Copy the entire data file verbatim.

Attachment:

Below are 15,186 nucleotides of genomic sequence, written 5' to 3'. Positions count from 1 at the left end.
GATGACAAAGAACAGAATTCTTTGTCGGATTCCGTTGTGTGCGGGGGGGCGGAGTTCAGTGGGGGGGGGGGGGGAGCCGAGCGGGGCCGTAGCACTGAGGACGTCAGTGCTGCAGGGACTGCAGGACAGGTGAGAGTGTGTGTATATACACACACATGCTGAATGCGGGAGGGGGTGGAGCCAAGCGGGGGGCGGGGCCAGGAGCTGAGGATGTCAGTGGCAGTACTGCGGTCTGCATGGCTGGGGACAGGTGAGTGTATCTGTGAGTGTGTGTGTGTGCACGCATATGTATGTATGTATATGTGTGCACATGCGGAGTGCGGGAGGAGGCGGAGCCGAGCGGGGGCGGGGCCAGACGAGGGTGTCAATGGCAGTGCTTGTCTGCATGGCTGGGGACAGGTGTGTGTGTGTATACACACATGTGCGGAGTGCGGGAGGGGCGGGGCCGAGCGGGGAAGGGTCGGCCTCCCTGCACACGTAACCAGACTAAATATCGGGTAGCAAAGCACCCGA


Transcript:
Below are 15,186 nucleotides of genomic sequence, written 5' to 3'. Positions count from 1 at the left end.
GATGACAAAGAACAGAATTCTTTGTCGGATTCCGTTGTGTGCGGGGGGGCGGAGTTCAGTGGGGGGGGGGGGGGAGCCGAGCGGGGCCGTAGCACTGAGGACGTCAGTGCTGCAGGGACTGCAGGACAGGTGAGAGTGTGTGTATATACACACACATGCTGAATGCGGGAGGGGGTGGAGCCAAGCGGGGGGCGGGGCCAGGAGCTGAGGATGTCAGTGGCAGTACTGCGGTCTGCATGGCTGGGGACAGGTGAGTGTATCTGTGAGTGTGTGTGTGTGCACGCATATGTATGTATGTATATGTGTGCACATGCGGAGTGCGGGAGGAGGCGGAGCCGAGCGGGGGCGGGGCCAGACGAGGGTGTCAATGGCAGTGCTTGTCTGCATGGCTGGGGACAGGTGTGTGTGTGTATACACACATGTGCGGAGTGCGGGAGGGGCGGGGCCGAGCGGGGAAGGGTCGGCCTCCCTGCACACGTAACCAGACTAAATATCGGGTAGCAAAGCACCCGA